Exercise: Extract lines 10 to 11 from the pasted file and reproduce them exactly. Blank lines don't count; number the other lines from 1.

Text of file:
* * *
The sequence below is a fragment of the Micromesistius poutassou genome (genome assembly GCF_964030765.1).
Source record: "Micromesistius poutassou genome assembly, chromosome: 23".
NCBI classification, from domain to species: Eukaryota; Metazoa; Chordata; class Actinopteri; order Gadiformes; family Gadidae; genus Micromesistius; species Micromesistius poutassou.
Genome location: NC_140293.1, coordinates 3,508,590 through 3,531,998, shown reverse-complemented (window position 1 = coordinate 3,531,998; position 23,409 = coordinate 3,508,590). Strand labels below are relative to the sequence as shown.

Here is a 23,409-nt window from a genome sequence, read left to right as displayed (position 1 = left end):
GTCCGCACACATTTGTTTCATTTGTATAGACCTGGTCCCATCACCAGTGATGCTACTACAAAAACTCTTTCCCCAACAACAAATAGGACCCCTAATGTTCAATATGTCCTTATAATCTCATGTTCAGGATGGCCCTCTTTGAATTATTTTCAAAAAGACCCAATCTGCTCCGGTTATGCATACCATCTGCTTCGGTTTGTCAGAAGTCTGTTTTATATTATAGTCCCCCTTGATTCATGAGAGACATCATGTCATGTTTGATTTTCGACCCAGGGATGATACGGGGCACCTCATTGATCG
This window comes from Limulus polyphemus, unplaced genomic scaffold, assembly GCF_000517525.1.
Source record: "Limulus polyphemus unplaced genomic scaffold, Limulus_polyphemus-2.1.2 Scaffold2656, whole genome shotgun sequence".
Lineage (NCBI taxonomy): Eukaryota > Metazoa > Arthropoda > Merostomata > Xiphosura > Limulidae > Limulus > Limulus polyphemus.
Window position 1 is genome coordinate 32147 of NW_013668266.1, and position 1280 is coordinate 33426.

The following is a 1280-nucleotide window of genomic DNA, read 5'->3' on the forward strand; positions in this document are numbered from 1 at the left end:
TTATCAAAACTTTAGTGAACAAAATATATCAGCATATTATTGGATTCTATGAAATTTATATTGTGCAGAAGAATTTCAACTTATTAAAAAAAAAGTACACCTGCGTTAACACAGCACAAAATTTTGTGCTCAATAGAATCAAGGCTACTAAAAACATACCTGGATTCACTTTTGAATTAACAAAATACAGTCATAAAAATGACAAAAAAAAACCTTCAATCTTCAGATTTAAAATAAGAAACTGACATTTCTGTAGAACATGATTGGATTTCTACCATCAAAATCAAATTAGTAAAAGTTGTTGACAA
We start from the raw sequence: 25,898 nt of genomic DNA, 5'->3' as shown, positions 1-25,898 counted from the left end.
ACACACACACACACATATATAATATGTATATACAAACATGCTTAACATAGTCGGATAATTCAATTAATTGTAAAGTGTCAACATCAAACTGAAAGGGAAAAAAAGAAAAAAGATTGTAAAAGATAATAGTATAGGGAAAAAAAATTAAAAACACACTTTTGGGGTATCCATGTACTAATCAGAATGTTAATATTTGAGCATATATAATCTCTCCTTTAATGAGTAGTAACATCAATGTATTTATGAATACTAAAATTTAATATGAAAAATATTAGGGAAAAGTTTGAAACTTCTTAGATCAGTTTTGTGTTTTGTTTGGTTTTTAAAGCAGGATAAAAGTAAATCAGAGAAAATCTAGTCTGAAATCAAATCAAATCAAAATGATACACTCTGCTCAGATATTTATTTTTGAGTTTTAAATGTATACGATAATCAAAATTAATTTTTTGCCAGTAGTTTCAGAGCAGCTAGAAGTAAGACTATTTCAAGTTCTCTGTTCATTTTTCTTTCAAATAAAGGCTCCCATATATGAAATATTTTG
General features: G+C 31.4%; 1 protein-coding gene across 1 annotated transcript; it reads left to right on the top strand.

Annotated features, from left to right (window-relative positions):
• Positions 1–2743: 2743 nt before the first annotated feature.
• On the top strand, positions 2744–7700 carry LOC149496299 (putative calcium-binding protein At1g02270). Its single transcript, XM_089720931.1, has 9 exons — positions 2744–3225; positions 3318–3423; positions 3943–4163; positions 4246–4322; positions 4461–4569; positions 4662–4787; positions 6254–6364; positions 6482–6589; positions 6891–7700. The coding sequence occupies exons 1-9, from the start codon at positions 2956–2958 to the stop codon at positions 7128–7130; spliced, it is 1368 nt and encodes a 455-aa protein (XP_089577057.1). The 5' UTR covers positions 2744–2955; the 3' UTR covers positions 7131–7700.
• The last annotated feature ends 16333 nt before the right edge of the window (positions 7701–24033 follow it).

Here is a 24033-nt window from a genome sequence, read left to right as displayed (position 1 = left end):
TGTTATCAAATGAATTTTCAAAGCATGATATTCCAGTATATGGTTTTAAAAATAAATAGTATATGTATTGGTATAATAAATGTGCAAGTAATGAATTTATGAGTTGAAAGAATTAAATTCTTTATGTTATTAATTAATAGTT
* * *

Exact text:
Window position 1 is genome coordinate 32147 of NW_013668266.1, and position 1280 is coordinate 33426.

The following is a 1280-nucleotide window of genomic DNA, read 5'->3' on the forward strand; positions in this document are numbered from 1 at the left end: